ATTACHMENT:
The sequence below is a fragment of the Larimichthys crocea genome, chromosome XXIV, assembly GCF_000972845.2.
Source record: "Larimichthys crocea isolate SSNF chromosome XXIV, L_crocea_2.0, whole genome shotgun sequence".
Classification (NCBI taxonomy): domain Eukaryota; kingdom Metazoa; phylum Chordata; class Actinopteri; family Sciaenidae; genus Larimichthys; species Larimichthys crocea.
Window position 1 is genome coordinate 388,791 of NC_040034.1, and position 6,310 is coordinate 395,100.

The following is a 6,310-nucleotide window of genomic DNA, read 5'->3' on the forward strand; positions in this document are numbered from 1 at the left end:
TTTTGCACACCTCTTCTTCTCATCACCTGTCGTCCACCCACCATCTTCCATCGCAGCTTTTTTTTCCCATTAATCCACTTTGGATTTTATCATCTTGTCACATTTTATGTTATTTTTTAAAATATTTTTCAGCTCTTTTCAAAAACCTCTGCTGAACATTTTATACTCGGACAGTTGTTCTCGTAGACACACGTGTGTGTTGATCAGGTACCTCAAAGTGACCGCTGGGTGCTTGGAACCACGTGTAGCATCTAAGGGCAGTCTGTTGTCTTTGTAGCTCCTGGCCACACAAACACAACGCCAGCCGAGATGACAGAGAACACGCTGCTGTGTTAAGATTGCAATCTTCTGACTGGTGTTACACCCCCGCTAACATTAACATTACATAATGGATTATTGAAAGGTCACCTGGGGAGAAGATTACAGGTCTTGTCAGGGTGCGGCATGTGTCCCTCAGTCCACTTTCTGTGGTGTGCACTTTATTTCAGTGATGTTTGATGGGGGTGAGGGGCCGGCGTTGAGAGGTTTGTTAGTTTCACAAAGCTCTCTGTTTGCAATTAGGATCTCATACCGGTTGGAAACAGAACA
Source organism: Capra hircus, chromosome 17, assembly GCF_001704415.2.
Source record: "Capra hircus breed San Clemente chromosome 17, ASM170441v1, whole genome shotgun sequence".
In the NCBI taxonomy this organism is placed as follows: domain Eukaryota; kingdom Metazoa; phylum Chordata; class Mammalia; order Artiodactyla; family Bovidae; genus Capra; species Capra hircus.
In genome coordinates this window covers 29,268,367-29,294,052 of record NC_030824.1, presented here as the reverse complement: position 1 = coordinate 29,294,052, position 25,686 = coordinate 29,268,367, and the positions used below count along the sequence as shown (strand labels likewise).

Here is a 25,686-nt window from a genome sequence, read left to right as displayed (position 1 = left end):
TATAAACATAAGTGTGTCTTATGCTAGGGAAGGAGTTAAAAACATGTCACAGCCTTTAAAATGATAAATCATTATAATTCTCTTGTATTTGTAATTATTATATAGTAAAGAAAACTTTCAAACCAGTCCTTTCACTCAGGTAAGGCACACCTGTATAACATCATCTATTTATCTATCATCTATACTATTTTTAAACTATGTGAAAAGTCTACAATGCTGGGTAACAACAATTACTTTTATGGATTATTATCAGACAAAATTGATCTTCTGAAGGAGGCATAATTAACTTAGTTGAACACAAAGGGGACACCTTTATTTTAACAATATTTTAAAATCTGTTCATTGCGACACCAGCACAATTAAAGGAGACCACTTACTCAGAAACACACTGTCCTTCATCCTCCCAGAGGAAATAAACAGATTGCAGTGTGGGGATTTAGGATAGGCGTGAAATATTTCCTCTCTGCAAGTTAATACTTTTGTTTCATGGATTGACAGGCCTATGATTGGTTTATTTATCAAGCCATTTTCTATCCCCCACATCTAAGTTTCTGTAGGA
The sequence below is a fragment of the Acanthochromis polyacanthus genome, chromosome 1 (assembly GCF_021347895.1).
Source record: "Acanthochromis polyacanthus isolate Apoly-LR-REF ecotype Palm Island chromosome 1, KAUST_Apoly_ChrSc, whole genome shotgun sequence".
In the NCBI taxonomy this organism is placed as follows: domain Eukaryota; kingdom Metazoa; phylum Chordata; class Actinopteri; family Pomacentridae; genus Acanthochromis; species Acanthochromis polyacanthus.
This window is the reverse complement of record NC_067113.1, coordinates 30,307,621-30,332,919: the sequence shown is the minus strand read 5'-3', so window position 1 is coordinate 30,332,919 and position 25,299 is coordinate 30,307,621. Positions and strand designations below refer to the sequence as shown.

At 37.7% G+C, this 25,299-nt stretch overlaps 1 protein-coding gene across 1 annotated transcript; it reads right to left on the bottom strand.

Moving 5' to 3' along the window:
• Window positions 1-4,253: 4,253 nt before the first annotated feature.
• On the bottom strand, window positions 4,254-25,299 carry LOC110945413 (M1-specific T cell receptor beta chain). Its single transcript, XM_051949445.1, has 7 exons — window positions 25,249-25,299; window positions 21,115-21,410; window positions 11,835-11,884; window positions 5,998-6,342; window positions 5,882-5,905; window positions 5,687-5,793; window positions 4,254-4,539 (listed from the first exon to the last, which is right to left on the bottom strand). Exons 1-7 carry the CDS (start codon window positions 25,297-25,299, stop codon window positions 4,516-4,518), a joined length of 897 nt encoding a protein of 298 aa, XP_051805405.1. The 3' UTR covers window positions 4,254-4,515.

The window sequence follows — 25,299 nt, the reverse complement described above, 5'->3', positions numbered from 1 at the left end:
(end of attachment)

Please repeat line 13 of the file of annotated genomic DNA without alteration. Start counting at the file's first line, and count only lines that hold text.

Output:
The sequence below is a fragment of the Acanthochromis polyacanthus genome, chromosome 1 (assembly GCF_021347895.1).